Afro-Peruvians take their case to the UN
Peru has garnered much international media attention recently over violence during indigenous people's Amazon land rights protests. However, largely unheard over the past several years are the simmering complaints about systematic rights violations affecting another of Peru's main ethnic groups: namely Afro-Peruvians.
No longer. In early August 2009 Afro-Peruvian rights organizations presented their first ever alternative report to the United Nations Committee on the Elimination of Racial Discrimination (CERD) in Geneva. The report highlights the racism, discriminatory treatment and marginalization their group continues to experience in the Andean country.
The document calls into question the image of Peru as a harmonious multi-ethnic, multicultural country and especially challenges the state's official report to the 57th session of the CERD. Instead, it describes Peru as, "one of the most racist countries in the world,"where discriminatory attitudes are widespread.
Afro-Peruvians may have strong grounds for their charges. During the recent crisis in the Amazon, Peru's president Alan Garcia was widely criticized – including by members of his own political party – for calling indigenous protesters "savages" and "a hindrance to progress".
Moreover, in September, London based rights group Survival International gave its 2009 award for the Most Racist Article of the Year in the mainstream media to Peruvian national newspaper Correo. This resulted from an article that, among other epithets, referred to indigenous Peruvians as 'cannibals', 'head shrinkers' and 'primitives', and strongly recommended the immediate napalm bombing of their communities.
Afro-Peruvians argue that such racist attitudes are deeply rooted in the country's colonial past of dispossession and enslavement. According to records, the first Africans arrived in Peru in 1533, along with the adventurer Francisco Pizarro who imposed Spanish rule on the indigenous Inca empire of Emperor Atahualpa and enslaved the population. During the Spanish colonial period, tens of thousands of men and women of African origin were also imported to provide forced labour in Peru's mines, plantations, and urban areas, until their emancipation in 1854.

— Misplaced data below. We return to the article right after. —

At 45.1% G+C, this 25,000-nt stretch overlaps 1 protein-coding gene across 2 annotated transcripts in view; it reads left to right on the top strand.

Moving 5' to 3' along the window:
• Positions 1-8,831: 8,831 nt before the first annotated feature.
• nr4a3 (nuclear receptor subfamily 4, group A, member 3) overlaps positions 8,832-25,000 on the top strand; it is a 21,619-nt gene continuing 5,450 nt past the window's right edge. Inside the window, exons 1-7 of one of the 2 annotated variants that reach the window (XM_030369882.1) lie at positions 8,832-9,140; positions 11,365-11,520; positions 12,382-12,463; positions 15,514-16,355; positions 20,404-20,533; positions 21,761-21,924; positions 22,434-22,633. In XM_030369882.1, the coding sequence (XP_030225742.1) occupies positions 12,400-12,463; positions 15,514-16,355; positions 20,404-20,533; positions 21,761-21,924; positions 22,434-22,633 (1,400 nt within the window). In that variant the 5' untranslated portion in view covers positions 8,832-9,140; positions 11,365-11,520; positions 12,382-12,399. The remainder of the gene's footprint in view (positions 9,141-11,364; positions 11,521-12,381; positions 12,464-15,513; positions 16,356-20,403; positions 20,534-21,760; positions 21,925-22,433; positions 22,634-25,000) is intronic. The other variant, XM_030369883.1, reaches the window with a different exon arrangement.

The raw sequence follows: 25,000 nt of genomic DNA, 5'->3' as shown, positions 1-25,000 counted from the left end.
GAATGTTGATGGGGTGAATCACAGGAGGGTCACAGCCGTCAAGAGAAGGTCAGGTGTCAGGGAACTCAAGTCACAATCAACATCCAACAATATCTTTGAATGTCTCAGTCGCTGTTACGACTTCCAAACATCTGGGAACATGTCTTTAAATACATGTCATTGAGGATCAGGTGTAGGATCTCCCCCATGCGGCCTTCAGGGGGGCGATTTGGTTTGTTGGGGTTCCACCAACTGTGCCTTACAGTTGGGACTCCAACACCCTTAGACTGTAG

Despite a more than 400-year presence in Peru and notable historical contributions to the society and culture, Afro-Peruvians as a group continue to experience an ongoing pattern of racism and exclusion. This includes under-investment in community infrastructure, official neglect of their issues by successive Peruvian governments and marginalization and discrimination in the social and economic spheres.
Afro-descendants are now thought to constitute up to 10 percent of the national population (24 million), however this is challenged by rights groups who claim that official censuses and surveys do not accurately reflect their numbers, especially given Peru's ethnically mixed population.
The 106 communities with the greatest concentration of Afro-Peruvians are mostly located in the southern coastal regions. According to the Alternative CERD Report, marginalization and discrimination have all but ensured that the Afro-Peruvians now represent a disproportional percentage of the nation's poor. In a country where 50 percent of the national population lives below the poverty line, the Afro-Peruvian rights organizations Centro de Desarollo Etnico (CEDET) and Makungo de Desarollo estimate that nearly 78 per cent of Afro-Peruvians live in poverty, with 22.5 per cent of that total experiencing extreme poverty.